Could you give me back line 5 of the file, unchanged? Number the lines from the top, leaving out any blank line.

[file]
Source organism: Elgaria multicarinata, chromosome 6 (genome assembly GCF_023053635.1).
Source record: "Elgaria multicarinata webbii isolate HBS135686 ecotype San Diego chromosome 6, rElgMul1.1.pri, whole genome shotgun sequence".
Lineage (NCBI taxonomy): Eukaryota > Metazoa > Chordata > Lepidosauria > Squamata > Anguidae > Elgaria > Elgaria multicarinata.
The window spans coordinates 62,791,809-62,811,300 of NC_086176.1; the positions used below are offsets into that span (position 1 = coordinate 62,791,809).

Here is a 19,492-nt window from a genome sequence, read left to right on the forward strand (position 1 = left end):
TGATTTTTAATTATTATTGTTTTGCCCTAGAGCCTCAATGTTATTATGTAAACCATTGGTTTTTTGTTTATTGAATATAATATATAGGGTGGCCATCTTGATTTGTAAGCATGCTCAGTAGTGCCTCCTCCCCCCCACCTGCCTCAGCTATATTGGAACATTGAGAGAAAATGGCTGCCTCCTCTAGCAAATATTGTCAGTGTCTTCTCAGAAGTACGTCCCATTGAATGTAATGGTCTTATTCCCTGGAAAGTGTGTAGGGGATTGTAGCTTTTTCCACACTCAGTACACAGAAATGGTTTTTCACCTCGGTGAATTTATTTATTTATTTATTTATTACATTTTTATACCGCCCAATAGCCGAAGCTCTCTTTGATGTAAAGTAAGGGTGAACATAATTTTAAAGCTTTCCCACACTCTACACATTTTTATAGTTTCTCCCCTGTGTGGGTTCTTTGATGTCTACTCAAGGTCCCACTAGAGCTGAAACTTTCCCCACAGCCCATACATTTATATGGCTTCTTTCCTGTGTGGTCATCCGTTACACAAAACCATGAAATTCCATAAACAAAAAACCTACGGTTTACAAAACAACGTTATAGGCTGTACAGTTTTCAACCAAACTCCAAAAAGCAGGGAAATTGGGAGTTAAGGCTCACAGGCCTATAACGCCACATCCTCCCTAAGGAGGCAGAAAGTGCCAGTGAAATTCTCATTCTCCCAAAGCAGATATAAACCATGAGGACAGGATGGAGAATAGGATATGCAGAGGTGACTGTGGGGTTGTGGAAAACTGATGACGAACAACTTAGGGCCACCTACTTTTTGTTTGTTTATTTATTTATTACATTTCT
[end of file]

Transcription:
Here is a 19,492-nt window from a genome sequence, read left to right on the forward strand (position 1 = left end):